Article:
ROME – In a new interview book, Pope Francis tries to deliver a “cultural slap” to the modern world by encouraging young people and the elderly, both groups he believes are being discarded by a throw-away society, to enter into a fruitful and positive dialogue.
“The first surprise for the reader is the strong connection the pope makes between youth and the elderly, imagining life as a continuous and fertile dialogue between generations,” said Bishop Nunzio Galantino, head of the Italian bishops’ conference, at the book presentation in Rome March 22.
The book, God is Young, reflects a conversation about youth between Francis and Italian author and journalist Thomas Leoncini. It was published at a time when the Vatican was hosting a meeting of over 300 young people, with the goal of providing guidelines and suggestions for an October summit of bishops on youth and discernment.
“I like to think of the Synod, as the pope says, as being of bishops, but at the service of all youth, both believers and non-believers,” Galantino said. “As a Church, we need to rejuvenate a little bit in our heart, in our sensibility.”
According to Giancarlo Penza, who heads a project of the Community of St. Egidio aimed at helping the elderly, the “revolutionary proposal of this book” is that of instituting a dialogue between grandparents and their grandchildren, which he calls “the slap philosophy.”
Youth today are growing up in an “unrooted society,” Penza said, echoing the words of the pope, where diminishing birth rates – particularly in developed countries – make the encounter between youth and the elderly rarer.
Drawing from the Acts of the Apostles, Francis suggests in the book something that he also told hundreds of young people gathered in Rome ahead of the bishops’ summit – that young people will be “prophets” of the dreams dreamt by old men.
This unexpected synergy between two outcast, and often unheard, groups within society is what, according to Penza, will generate a “cultural slap.”
“These are the pages where we recognize the great work made by Professor Bergoglio,” Galantino said, invoking the given name of Francis. “His many years serving in schools have left him with an educating passion, and a particularly strong ability to dedicate himself to care for younger people,” he said, adding that the pope offers a perspective to understanding youth that goes beyond the latest studies or statistical research.
“There is no such thing as youth, there are young people. There is no such thing as old age, there are the elderly,” the bishop said reading from the volume.
While the first big theme of the book is the old-young relationship that the pope wishes to inspire, Galantino also highlighted four other important aspects that emerged from the conversation between the author and Francis.
“The pope bypasses the generation of parents,” he said, and does not work on the premise that youth must be always defended or protected. The bishop offered the example of many parents who defend their children “no matter what” at school and are blind to their faults.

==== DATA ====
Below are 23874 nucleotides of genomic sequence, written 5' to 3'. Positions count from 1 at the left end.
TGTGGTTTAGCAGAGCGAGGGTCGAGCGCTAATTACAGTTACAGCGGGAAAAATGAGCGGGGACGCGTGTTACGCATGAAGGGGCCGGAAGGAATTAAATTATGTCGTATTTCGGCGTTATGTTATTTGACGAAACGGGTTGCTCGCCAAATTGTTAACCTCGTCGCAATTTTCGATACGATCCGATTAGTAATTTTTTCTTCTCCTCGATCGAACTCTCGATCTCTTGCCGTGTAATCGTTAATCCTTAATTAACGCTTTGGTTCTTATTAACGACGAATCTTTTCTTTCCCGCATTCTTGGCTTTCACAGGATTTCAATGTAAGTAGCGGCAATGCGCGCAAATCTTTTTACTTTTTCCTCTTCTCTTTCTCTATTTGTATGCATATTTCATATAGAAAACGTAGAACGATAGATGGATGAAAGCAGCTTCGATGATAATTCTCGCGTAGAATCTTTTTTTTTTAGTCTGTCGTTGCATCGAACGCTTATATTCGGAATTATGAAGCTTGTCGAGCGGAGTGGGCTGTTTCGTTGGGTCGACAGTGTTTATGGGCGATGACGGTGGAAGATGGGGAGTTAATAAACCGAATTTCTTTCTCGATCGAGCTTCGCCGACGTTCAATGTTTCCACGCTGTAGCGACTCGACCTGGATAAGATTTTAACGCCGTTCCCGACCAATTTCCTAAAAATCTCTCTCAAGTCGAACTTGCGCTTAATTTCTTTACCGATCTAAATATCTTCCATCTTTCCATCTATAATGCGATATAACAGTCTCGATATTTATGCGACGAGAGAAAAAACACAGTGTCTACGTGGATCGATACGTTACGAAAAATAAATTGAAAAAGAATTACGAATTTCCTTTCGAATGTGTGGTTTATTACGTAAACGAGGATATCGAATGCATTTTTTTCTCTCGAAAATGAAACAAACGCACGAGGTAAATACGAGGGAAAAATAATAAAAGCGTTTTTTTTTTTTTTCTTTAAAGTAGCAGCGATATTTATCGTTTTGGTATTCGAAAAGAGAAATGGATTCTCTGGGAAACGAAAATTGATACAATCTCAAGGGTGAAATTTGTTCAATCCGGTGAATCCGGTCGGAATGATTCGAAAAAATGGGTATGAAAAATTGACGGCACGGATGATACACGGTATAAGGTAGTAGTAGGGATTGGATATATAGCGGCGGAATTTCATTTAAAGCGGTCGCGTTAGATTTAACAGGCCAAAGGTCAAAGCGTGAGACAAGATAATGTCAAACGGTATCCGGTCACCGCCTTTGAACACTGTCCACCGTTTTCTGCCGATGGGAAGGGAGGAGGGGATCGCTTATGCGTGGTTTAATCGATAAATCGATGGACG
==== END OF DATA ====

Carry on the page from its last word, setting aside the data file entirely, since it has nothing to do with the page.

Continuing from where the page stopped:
Galantino also pointed to another “illuminating and ruthless” analysis that the pope offers in the book, regarding adults who don’t accept their aging condition and wish to be eternally young.
“Too often there are adults who want to act like kids, the pope says, and it’s a devil’s game!” the bishop said.
“I cannot understand how an adult can be in competition with a kid,” the pope says in the book.
Also, in the book the pope addresses a failure by adults – including those in the Church – to admit that they didn’t leave youth the “world they deserved,” pointing to consumerism, gossip, failing market systems and a suffering planet as examples.
“The Church also has its responsibilities,” Galantino said, “[because] it wasn’t able to leave a Church that was more engaging,” adding that often it’s perceived as “funerary.”
Finally, the pope also spoke about the importance of political leadership. “Governing is serving each one of us,” the pope says in the book, “without forgetting anyone.” When the author of the book asked Francis what he believes are the worst failures or sins for a leader, the pope said the first is to “destroy one’s self,” and the second is “to not recognize being ridiculous.”
“This 80-year-old man is making us all struggle to keep up with him,” Galantino said. What the book ultimately tries to impart, he added, is that “age is not important to understand the hearts of young people.”
According to the bishop, Francis has adopted a type of language and communication that goes beyond “worn-out politically correct schemes” and goes straight to the heart of people who have fallen into a “sleep” of religious and spiritual apathy.
“He wakes us up continuously,” Galantino said. “He isn’t weighed down by concern for an exception-free doctrine, but by letting himself go with a style of conversation able to make us understand, and especially to make [the Gospel] ours.”
Speaking at the book presentation, Leoncini offered some insight into the pope’s communication approach by recounting a conversation he had with Francis. The journalist asked the pope what his greatest fear was growing up, to which Francis answered that it was not being loved.
Leoncini asked how he overcame this fear.
“I think I overcame it by looking for authenticity,” the pope answered. “I figured that if people could love me for who I really am, then I would never be unloved.”